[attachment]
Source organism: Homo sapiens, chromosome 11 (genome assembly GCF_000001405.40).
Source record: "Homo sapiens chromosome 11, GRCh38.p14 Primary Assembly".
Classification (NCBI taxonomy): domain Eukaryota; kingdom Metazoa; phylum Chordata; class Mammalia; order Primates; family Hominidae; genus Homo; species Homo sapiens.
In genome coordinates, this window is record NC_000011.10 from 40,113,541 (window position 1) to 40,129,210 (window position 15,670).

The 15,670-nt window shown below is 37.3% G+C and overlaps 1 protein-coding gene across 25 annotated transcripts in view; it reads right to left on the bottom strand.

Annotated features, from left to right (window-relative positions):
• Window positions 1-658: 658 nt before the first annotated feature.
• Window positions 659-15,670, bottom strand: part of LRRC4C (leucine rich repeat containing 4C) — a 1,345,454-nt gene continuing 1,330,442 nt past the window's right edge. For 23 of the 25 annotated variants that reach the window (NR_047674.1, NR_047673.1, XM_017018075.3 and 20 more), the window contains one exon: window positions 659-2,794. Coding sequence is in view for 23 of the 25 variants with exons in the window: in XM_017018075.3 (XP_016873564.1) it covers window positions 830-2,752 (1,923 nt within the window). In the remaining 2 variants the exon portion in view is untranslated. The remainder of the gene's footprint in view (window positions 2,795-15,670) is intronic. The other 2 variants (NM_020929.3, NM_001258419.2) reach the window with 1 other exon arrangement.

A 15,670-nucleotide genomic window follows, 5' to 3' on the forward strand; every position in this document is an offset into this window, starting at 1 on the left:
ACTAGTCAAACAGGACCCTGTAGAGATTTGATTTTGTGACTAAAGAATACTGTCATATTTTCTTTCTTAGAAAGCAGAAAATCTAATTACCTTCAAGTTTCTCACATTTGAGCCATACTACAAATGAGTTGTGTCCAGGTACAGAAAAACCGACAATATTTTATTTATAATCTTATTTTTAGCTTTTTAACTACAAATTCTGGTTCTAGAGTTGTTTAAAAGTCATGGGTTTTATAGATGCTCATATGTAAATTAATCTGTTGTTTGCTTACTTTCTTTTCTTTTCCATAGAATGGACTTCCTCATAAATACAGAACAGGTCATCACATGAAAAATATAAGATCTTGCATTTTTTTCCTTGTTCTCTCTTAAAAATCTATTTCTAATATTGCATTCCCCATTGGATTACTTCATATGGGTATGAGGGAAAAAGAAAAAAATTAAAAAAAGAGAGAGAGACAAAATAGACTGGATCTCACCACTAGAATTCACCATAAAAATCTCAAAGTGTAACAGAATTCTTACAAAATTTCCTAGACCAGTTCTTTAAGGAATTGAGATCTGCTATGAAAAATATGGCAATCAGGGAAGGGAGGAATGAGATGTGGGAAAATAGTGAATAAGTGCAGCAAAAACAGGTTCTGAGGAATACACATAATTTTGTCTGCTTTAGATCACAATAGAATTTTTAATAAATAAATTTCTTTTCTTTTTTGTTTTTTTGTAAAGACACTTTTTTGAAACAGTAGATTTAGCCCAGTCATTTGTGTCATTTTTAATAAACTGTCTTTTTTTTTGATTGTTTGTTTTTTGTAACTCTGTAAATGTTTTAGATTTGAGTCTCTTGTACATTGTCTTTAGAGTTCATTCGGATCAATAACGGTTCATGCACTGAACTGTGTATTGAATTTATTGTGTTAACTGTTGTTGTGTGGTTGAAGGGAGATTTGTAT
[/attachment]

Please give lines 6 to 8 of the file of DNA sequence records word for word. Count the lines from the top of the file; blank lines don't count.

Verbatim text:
Annotated features, from left to right (window-relative positions):
• Window positions 1-658: 658 nt before the first annotated feature.
• Window positions 659-15,670, bottom strand: part of LRRC4C (leucine rich repeat containing 4C) — a 1,345,454-nt gene continuing 1,330,442 nt past the window's right edge. For 23 of the 25 annotated variants that reach the window (NR_047674.1, NR_047673.1, XM_017018075.3 and 20 more), the window contains one exon: window positions 659-2,794. Coding sequence is in view for 23 of the 25 variants with exons in the window: in XM_017018075.3 (XP_016873564.1) it covers window positions 830-2,752 (1,923 nt within the window). In the remaining 2 variants the exon portion in view is untranslated. The remainder of the gene's footprint in view (window positions 2,795-15,670) is intronic. The other 2 variants (NM_020929.3, NM_001258419.2) reach the window with 1 other exon arrangement.